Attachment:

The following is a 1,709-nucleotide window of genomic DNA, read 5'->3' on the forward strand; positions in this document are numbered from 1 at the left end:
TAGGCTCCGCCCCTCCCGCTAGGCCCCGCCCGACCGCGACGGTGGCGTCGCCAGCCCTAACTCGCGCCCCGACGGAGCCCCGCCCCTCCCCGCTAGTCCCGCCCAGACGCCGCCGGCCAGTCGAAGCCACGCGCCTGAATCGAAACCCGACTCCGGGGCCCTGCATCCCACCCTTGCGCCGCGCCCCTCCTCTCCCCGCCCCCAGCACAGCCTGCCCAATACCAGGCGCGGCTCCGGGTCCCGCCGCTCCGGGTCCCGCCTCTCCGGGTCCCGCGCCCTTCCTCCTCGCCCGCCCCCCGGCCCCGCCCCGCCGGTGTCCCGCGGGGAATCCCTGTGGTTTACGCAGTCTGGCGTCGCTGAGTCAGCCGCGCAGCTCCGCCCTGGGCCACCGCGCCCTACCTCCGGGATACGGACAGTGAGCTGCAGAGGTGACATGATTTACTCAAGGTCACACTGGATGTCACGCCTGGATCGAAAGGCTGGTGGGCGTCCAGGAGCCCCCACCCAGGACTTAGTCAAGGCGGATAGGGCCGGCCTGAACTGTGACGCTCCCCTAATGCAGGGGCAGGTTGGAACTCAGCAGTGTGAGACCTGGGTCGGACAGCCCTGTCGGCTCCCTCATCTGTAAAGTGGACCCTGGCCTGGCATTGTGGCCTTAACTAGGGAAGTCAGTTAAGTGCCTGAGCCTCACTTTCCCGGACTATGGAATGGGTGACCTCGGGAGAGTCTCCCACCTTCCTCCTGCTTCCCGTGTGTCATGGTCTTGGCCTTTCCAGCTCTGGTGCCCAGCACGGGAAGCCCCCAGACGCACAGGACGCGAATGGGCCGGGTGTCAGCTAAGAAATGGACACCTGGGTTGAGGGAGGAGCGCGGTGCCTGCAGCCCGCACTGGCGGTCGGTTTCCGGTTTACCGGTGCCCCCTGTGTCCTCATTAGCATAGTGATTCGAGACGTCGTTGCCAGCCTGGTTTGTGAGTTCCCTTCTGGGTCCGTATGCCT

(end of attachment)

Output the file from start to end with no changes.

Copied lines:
The following is a 1,709-nucleotide window of genomic DNA, read 5'->3' on the forward strand; positions in this document are numbered from 1 at the left end:
TAGGCTCCGCCCCTCCCGCTAGGCCCCGCCCGACCGCGACGGTGGCGTCGCCAGCCCTAACTCGCGCCCCGACGGAGCCCCGCCCCTCCCCGCTAGTCCCGCCCAGACGCCGCCGGCCAGTCGAAGCCACGCGCCTGAATCGAAACCCGACTCCGGGGCCCTGCATCCCACCCTTGCGCCGCGCCCCTCCTCTCCCCGCCCCCAGCACAGCCTGCCCAATACCAGGCGCGGCTCCGGGTCCCGCCGCTCCGGGTCCCGCCTCTCCGGGTCCCGCGCCCTTCCTCCTCGCCCGCCCCCCGGCCCCGCCCCGCCGGTGTCCCGCGGGGAATCCCTGTGGTTTACGCAGTCTGGCGTCGCTGAGTCAGCCGCGCAGCTCCGCCCTGGGCCACCGCGCCCTACCTCCGGGATACGGACAGTGAGCTGCAGAGGTGACATGATTTACTCAAGGTCACACTGGATGTCACGCCTGGATCGAAAGGCTGGTGGGCGTCCAGGAGCCCCCACCCAGGACTTAGTCAAGGCGGATAGGGCCGGCCTGAACTGTGACGCTCCCCTAATGCAGGGGCAGGTTGGAACTCAGCAGTGTGAGACCTGGGTCGGACAGCCCTGTCGGCTCCCTCATCTGTAAAGTGGACCCTGGCCTGGCATTGTGGCCTTAACTAGGGAAGTCAGTTAAGTGCCTGAGCCTCACTTTCCCGGACTATGGAATGGGTGACCTCGGGAGAGTCTCCCACCTTCCTCCTGCTTCCCGTGTGTCATGGTCTTGGCCTTTCCAGCTCTGGTGCCCAGCACGGGAAGCCCCCAGACGCACAGGACGCGAATGGGCCGGGTGTCAGCTAAGAAATGGACACCTGGGTTGAGGGAGGAGCGCGGTGCCTGCAGCCCGCACTGGCGGTCGGTTTCCGGTTTACCGGTGCCCCCTGTGTCCTCATTAGCATAGTGATTCGAGACGTCGTTGCCAGCCTGGTTTGTGAGTTCCCTTCTGGGTCCGTATGCCT